Coinoculation of Bacillus thuringeinsis-KR1 with Rhizobium leguminosarum enhances plant growth and nodulation of pea (Pisum sativum L.) and lentil (Lens culinaris L.)

  • Pankaj K. Mishra
  • Smita Mishra
  • G. Selvakumar
  • J. K. Bisht
  • Samresh Kundu
  • Hari Shankar Gupta
Original Article

DOI: 10.1007/s11274-009-9963-z

Cite this article as:
Mishra, P.K., Mishra, S., Selvakumar, G. et al. World J Microbiol Biotechnol (2009) 25: 753. doi:10.1007/s11274-009-9963-z

Abstract

Nodulation and the subsequent nitrogen fixation are important factors that determine the productivity of legumes. The beneficial effects of nodulation can be enhanced when rhizobial inoculation is combined with plant-growth-promoting bacteria (PGPB). The PGPB strain Bacillusthuringiensis-KR1, originally isolated from the nodules of Kudzu vine (Puerariathunbergiana), was found to promote plant growth of field pea (Pisumsativum L.) and lentil (Lensculinaris L.) under Jensen’s tube, growth pouch and non-sterile soil, respectively, when co-inoculated with Rhizobiumleguminosarum-PR1. Coinoculation with B. thuringiensis-KR1 (at a cell density of 106 c.f.u. ml−1) provided the highest and most consistent increase in nodule number, shoot weight, root weight, and total biomass, over rhizobial inoculation alone. The enhancement in nodulation due to coinoculation was 84.6 and 73.3% in pea and lentil respectively compared to R. leguminosarum-PR1 treatment alone. The shoot dry-weight gains on coinoculation with variable cell populations of B. thuringiensis-KR1 varied from 1.04 to 1.15 times and 1.03 to 1.06 times in pea and lentil respectively, while root dry weight ratios of coinoculated treatments varied from 0.98 to 1.14 times and 1.08 to 1.33 times in pea and lentil respectively, those of R. leguminosarum-PR1 inoculated treatment at 42 days of plant growth. While cell densities higher than 106 c.f.u. ml−1 had an inhibitory effect on nodulation and plant growth, lower inoculum levels resulted in decreased cell recovery and plant growth performance. The results of this study indicate the potential of harnessing endophytic bacteria of wild legumes for improving the nodulation and growth of cultivated legumes.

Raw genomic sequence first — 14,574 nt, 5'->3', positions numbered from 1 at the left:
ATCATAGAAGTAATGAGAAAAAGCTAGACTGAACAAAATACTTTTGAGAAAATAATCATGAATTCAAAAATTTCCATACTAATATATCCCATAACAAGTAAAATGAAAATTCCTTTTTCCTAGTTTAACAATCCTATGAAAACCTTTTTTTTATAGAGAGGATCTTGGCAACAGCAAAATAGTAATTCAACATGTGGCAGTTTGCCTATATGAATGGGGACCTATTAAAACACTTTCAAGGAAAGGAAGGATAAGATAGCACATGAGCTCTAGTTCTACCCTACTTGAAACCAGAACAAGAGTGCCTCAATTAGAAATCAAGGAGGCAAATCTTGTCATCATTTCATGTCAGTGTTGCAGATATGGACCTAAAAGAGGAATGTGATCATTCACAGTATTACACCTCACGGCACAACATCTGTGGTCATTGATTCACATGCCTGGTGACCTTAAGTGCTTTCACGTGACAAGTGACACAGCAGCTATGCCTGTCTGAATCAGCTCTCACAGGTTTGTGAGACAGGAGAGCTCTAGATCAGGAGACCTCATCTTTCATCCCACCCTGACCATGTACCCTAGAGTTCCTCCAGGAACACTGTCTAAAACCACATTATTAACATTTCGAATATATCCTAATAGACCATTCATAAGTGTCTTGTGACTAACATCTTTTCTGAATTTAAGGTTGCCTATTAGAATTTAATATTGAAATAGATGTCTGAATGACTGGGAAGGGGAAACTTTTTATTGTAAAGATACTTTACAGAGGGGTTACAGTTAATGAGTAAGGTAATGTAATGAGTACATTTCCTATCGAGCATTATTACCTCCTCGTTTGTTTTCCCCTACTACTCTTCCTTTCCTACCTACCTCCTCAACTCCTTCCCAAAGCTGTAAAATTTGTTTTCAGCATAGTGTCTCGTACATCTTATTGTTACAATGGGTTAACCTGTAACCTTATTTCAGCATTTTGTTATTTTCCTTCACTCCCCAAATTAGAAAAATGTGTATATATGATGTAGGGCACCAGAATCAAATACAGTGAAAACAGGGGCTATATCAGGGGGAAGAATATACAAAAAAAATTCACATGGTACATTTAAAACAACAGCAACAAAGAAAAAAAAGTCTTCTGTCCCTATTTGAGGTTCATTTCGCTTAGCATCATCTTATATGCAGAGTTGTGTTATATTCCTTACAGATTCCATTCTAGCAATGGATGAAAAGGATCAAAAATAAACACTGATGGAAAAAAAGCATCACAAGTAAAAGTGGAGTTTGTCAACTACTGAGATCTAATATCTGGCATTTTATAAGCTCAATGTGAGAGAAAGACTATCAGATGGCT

Keywords

Bacillusthuringiensis-KR1 Endophytic bacteria Lensculinaris L. Pisumsativum L. Plant growth promotion Rhizobiumleguminosarum-PR1 

Copyright information

© Springer Science+Business Media B.V. 2009

Authors and Affiliations

  • Pankaj K. Mishra
    • 1
  • Smita Mishra
    • 1
  • G. Selvakumar
    • 1
  • J. K. Bisht
    • 1
  • Samresh Kundu
    • 2
  • Hari Shankar Gupta
    • 1
  1. 1.Vivekananda Institute of Hill Agriculture, (Indian Council of Agricultural Research)AlmoraIndia
  2. 2.I.I.S.S., (Indian Council of Agricultural Research)BhopalIndia

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